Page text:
First Lady Jill Biden visits La. Cancer Research Center in New Orleans

President Biden reignited the Cancer Moonshot initiative he started as V.P.
Published: Mar. 10, 2023 at 10:18 PM CST
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NEW ORLEANS (WVUE) - First lady Jill Biden spent nearly two hours at the Louisiana Cancer Research Center on Friday (March 10) to emphasize the importance of ongoing research in the fight against cancer.

It was her first visit to Louisiana since becoming the nation’s first lady.

Dr. Biden toured the facility and talked with LSU and Tulane scientists there. The research center includes a consortium of entities in the local scientific community, including LSU, Tulane, and Xavier universities and Ochsner Health.

Before a packed audience, Biden said her sister is a lymphoma survivor. Biden’s son Beau lost his battle with brain cancer in 2015.

“Cancer changes everyone it touches and in some ways, we all know this; it touches us all. This community knows that more than most, so many families here in Louisiana have lost loved ones to this disease,” said Biden.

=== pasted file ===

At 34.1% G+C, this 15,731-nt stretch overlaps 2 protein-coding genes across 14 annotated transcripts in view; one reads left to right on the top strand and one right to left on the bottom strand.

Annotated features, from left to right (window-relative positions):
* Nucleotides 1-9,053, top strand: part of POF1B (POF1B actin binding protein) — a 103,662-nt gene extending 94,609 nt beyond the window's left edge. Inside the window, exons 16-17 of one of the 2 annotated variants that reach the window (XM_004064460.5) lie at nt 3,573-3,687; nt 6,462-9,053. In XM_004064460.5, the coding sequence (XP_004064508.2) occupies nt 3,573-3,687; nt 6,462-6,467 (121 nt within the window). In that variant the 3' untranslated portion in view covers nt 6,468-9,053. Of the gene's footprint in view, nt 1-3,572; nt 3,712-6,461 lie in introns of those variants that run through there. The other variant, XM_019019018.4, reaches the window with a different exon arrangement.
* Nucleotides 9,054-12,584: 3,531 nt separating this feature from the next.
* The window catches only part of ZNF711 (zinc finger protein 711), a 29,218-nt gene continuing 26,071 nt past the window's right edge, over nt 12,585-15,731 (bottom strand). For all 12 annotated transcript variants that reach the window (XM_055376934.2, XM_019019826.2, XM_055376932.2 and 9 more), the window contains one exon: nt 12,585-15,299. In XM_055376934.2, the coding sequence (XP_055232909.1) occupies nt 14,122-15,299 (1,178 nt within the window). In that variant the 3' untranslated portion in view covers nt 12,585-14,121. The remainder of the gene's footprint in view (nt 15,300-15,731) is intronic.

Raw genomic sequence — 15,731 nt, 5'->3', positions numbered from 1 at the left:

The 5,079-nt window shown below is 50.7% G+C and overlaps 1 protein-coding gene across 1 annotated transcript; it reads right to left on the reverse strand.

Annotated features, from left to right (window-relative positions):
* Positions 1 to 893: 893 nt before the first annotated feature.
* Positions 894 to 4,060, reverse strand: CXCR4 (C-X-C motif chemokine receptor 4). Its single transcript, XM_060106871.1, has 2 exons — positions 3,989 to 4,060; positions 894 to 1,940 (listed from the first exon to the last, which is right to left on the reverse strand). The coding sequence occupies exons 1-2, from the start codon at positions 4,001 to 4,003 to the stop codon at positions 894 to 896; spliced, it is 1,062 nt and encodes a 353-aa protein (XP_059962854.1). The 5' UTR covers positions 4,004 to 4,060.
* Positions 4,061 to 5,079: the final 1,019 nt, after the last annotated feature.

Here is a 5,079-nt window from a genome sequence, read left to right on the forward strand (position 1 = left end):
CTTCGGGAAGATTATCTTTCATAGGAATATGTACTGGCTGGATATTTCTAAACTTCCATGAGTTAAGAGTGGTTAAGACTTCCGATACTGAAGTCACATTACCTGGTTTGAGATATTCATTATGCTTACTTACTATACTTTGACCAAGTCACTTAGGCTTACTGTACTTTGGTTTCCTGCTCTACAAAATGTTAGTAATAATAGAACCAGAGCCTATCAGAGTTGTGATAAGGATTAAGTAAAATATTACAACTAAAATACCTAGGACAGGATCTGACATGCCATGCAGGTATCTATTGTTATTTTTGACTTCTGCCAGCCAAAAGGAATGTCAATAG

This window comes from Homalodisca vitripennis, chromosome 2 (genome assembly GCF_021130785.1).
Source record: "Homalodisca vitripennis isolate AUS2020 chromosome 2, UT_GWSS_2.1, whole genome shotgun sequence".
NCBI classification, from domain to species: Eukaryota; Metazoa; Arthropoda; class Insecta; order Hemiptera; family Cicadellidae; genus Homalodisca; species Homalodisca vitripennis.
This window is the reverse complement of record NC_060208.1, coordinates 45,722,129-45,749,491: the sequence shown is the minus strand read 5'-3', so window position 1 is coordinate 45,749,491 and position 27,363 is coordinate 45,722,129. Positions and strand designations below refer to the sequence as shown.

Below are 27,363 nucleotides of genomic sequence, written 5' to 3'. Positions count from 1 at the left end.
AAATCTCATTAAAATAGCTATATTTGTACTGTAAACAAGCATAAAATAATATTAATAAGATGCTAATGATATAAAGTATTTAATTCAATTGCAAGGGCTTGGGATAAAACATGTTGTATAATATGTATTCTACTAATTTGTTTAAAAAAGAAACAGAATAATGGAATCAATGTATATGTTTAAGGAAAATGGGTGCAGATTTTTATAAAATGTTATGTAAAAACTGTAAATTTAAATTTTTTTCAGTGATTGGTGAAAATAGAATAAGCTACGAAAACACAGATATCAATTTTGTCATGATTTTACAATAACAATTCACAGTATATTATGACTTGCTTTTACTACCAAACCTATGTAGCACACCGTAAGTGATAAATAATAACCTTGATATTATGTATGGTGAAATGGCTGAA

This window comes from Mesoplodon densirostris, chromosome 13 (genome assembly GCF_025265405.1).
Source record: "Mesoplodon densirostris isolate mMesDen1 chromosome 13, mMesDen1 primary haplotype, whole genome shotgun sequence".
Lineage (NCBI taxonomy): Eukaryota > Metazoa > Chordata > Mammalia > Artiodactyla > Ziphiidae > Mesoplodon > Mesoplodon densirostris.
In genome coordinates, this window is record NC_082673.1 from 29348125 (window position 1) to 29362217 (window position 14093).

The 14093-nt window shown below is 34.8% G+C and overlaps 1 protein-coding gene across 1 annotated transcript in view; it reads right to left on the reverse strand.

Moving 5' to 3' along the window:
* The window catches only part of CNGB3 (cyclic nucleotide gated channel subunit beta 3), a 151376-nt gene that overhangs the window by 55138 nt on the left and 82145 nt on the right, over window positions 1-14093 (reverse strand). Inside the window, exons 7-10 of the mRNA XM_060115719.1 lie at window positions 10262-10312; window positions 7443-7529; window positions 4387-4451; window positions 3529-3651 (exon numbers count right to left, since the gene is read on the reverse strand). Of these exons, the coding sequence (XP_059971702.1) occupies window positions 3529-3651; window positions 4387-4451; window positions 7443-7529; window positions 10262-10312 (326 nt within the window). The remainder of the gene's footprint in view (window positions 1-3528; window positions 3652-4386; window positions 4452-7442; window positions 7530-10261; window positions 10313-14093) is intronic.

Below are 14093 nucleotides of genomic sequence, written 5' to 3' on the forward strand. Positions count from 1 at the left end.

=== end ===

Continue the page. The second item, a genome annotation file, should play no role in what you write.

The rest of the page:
She said touted the work being done at the cancer center. And she and the president said cancer does not discriminate and does not care whether someone is “blue” or “red”, in terms of political ideology.

“The breakthroughs and the discoveries that you make here, every cancer-causing virus we learn how to defect; every clinical trial that ends in success becomes the miracle that our families are praying for. Your work changes lives and it saves lives,” said Dr. Biden.

MORE: Jill Biden promoting cancer research in New Orleans

She was joined on the tour by the center’s director and CEO Joe Ramos, Ph.D., and U.S. Sen. Bill Cassidy, (R-LA) and his wife Dr. Laura Cassidy, Congressman Troy Carter (D-La.) and Mayor Latoya Cantrell.

“In everything, we do we have to address the profound health equity and cancer disparities faced by so many in our state,” said Ramos.

Sen. Cassidy is also a medical doctor who specializes in gastroenterology.

“We have a population prone to both developing cancer and hence to die,” he said.

Carter also talked about the prevalence of cancer in Louisiana.

“We won’t turn a blind eye to the reality that for far too many, life in our state includes experiences with this deadly disease but it doesn’t always have to be that way,” said Carter.

In 2016, as vice president, Joe Biden led the Cancer Moonshot initiative and revived it in 2022 as president.

And in doing so, President Biden has set a new national goal of cutting the death rate from cancer by at least 50% over the next 25 years.

Biden’s proposed fiscal 2024 budget increases the federal government’s investment in cancer research.

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